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So I was playing around GeoGebra and found this thing out, I don't know if this problem has a name or something.

Triangle ABC is inscribed inside a circle, from point D which is located inside the circle, we draw 3 perpendicular lines to each side of the triangle, what is the maximum area of the triangle whose vertices are the intersections of the perpendicular lines and the sides of the triangle? (maximum area of triangle EFG, the red triangle in the picture)

Using Geogebra I found out that this area is always maximal when point D is located at the center of the circle, or in other words, when the perpendiculars divide the sides into 2 equal segments.

If someone could provide a proof/explain why, I would be grateful.

See the diagram below:

enter image description here

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  • $\begingroup$ A synthetic proof here seems like a real bastard, I must say! $\endgroup$ – Noldorin Aug 16 '17 at 17:02
  • $\begingroup$ When $D$ is the circumcentre of $ABC$ the perpendiculars are also the bisector of the sides of $ABC$ and $EFG$ is similar to $ABC$ and it is exactly $\dfrac{1}{4}$ of its area. Left to prove that any other position leads to smaller triangles $\endgroup$ – Raffaele Aug 16 '17 at 17:28
  • $\begingroup$ @Raffaele I think you've left the hard bit! $\endgroup$ – Noldorin Aug 16 '17 at 18:23
  • $\begingroup$ The medial triangle is formed as you specify by connecting midpoints. The concurrence of these perpendicular lines must be important, since a freely chosen set of points on the sides could have area arbitrarily close to the full triangle area. I'm less convinced that the restriction to the circle is important. $\endgroup$ – Joffan Aug 16 '17 at 19:18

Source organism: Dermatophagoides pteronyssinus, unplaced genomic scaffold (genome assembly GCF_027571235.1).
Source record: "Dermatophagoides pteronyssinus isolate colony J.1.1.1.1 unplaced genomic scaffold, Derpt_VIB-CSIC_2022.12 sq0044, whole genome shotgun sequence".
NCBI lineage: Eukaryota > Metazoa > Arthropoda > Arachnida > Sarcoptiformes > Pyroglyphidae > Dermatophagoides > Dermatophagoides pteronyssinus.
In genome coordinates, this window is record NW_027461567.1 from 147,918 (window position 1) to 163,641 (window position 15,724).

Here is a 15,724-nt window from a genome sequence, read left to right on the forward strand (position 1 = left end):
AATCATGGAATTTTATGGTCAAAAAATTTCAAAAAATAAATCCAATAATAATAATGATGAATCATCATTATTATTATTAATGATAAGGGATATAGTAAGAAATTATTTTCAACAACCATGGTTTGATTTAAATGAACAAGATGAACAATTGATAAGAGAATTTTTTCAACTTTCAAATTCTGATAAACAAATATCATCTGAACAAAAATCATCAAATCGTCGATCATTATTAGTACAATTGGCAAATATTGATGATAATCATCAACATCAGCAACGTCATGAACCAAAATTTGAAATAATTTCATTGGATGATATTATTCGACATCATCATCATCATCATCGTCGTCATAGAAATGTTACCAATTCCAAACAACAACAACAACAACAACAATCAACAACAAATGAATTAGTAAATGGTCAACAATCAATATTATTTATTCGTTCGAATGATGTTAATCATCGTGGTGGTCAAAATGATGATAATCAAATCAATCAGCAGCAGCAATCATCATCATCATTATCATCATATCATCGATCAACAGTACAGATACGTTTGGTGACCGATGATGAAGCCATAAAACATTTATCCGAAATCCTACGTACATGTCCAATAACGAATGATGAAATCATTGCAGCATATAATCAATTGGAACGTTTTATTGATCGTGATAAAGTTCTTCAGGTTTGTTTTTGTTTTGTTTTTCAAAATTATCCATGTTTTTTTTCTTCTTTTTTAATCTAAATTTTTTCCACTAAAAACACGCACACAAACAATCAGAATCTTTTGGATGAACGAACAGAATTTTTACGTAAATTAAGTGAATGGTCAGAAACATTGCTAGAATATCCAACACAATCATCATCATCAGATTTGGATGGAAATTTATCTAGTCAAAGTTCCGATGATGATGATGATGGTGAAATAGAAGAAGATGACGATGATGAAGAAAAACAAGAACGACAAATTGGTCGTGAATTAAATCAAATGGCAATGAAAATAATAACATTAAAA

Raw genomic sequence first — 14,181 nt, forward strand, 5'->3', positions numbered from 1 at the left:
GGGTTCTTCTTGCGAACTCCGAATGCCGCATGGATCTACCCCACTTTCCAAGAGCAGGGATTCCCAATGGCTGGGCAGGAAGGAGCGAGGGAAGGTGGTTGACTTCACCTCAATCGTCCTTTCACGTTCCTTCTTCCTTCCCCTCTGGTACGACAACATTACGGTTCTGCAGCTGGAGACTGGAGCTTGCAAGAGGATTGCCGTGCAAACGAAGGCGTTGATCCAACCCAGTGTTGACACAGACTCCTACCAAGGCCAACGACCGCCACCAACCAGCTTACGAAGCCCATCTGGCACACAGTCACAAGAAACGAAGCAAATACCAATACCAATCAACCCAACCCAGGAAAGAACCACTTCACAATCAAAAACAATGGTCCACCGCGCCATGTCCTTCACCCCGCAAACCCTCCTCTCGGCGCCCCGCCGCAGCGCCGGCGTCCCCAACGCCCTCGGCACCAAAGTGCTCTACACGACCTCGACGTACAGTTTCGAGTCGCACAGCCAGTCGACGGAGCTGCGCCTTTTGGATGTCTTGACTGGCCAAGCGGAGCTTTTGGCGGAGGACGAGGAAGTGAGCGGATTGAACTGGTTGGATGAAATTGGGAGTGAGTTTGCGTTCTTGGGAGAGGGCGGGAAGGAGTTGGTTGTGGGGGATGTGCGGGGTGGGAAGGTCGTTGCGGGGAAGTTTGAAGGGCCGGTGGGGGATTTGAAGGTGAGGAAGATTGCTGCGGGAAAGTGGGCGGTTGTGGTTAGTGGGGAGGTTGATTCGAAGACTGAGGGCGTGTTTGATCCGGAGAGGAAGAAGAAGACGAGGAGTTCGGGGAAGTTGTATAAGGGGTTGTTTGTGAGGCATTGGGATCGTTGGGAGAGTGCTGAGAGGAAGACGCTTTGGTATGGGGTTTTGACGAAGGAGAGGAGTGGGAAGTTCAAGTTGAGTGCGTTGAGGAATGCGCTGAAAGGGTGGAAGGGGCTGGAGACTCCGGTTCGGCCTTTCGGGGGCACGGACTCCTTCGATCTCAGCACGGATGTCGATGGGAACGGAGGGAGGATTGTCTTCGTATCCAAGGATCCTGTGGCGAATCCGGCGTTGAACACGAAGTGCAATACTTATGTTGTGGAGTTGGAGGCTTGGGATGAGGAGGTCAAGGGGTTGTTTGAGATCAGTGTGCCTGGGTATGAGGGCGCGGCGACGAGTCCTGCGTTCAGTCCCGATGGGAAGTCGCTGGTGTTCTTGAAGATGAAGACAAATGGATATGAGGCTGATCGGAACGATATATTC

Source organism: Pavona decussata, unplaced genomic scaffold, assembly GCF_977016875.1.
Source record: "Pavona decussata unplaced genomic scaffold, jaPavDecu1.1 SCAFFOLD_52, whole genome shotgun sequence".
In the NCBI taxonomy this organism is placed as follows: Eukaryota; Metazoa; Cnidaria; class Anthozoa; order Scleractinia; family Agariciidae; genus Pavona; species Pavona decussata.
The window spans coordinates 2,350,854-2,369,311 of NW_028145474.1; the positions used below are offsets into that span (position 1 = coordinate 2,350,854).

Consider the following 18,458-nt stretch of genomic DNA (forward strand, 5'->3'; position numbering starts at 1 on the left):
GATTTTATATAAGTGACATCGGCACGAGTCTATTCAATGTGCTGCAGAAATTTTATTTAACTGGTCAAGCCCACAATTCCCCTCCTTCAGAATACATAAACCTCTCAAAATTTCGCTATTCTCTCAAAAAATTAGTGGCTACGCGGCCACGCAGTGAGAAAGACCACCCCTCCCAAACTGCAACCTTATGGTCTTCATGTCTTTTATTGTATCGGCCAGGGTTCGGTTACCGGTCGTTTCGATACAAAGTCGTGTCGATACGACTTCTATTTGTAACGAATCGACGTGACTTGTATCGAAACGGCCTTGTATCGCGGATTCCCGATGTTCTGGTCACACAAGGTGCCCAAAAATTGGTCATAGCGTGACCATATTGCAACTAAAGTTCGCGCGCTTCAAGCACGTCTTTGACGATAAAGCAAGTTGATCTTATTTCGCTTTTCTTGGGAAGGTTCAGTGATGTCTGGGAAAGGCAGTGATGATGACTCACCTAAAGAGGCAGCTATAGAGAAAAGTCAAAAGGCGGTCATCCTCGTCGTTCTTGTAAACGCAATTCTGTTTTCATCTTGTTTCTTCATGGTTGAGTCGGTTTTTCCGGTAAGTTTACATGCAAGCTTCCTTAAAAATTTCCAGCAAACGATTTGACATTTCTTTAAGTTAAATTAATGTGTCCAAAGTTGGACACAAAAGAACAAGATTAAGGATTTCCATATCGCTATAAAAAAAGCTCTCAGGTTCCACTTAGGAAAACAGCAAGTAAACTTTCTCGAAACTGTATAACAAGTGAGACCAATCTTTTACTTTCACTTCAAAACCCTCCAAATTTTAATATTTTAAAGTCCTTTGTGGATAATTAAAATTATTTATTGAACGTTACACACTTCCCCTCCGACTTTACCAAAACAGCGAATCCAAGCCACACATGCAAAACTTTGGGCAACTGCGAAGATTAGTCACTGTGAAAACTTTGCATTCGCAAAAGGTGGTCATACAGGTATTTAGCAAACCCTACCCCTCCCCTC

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    $\begingroup$ UPDATE 2: Wow, via geogebra, the area of the red triangle depends ONLY on the distance of the point D from the circumcenter, so for the set of all points D which have the same fixed distance from the circumcenter, the red area is equal through all these points! So according to geogebra, let's assume that the distance from D to the circumcenter is X, and the radius of the circle in the picture is r If X increases while X<r, the area decreases and when x=r the area is 0 If you increase X while X>r, the area keeps increasing (up to infinity) $\endgroup$ – Wajd Aug 16 '17 at 21:43
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$+1$ for re-discovering this neat property of pedal triangles: the area is proportional to the power of the point with respect to the circumcircle, in other words it only depends on the distance from the point to the circumcenter of the original triangle:

$$ S_{EFG}=\frac{R^2-OD^2}{4 R^2} \,S_{ABC} $$

Mathworld quotes on this Johnson, R. A. Modern Geometry: An Elementary Treatise on the Geometry of the Triangle and the Circle. Boston, MA: Houghton Mifflin, 1929.

A proof can be found for example on cut-the-knot.

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    $\begingroup$ Wow, this explains everything! Thank you! The problem looks difficult to solve if one did not know that the area depends only on the distance from D to the circumcenter and the area of the original triangle ABC $\endgroup$ – Wajd Aug 17 '17 at 9:52

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